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6 Ways a TBI Can Alter Your Life

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You are involved in a workplace accident, suffering a traumatic brain injury. Almost right away, the symptoms become clear -- you can hardly remember the accident itself. Everything is a blur. You watch the video footage from the security camera and feel like you are watching someone else. You can't believe it happened to you.

Even as you heal, these jarring changes may not end. Below are six ways that the TBI can massively change your life:

1. The memory issues may not get better.

Many people who have suffered brain injuries struggle with memory problems for the rest of their lives, resorting to things like constant note-taking to make up for it. This is one of the most common symptoms you could face.

2. People won't understand.

People who have not suffered a TBI often do not understand what it is like. Many times, survivors find themselves accused of being lazy when they are really fatigued and simply need longer to recharge. Others have been accused of being "deadbeats" and felt constantly judged.

3. The risk of sudden symptoms may always exist.

One person who suffered a TBI noted that she had to have a seizure dog after her injury. She had developed epilepsy and, though she felt much the same otherwise, there was always the risk that a seizure could strike.

4. Emotions are hard to control.

Even if you were not an emotional person before, you could be one after the injury. You may have emotional outbursts, suddenly growing very angry without much reason. This can make it hard for those around you, who need to be patient and understand that the rollercoaster ride is out of your control.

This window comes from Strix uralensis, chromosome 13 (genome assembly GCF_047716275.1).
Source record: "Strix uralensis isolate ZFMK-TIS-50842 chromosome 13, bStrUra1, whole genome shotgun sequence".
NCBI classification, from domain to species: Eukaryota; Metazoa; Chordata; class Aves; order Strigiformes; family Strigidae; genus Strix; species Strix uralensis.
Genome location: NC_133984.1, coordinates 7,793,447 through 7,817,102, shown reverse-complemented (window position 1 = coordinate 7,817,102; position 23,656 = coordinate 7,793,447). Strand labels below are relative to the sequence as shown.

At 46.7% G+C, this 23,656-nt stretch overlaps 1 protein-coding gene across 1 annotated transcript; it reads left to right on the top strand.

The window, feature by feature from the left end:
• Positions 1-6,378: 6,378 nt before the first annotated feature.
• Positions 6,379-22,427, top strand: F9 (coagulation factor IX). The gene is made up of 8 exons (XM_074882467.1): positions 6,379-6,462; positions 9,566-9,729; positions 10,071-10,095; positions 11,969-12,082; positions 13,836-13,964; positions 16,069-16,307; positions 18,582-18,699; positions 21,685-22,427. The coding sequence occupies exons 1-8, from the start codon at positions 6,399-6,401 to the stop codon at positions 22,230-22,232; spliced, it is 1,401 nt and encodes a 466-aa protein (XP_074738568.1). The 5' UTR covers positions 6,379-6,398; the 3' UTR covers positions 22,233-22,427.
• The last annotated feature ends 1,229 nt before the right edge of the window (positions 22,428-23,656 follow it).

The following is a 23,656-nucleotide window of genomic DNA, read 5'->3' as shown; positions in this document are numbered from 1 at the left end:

5. Common tasks now require effort.

Before injury, many people take simple activities such as reading, walking and talking for granted. After an injury, these same activities can require a great deal of effort. Common, everyday tasks can become nearly impossible. This is true even with rehab and after years of healing.

6. You may need to find your own way.

Coping systems are different on a case-by-case basis. For instance, some people function best if they have a very strict schedule and a routine. It helps them know what to expect and get through each day. You may need to find your own way to put life back together again.

Remember, traumatic brain injuries are not the same for everyone. As you recover, you may face these challenges or entirely different ones. The key is to understand that it may be a struggle and life may not ever be the same again. When it's not, it is also wise to look into your options for compensation, which may help with the cost of in-home care, rehabilitation, medication and much more.

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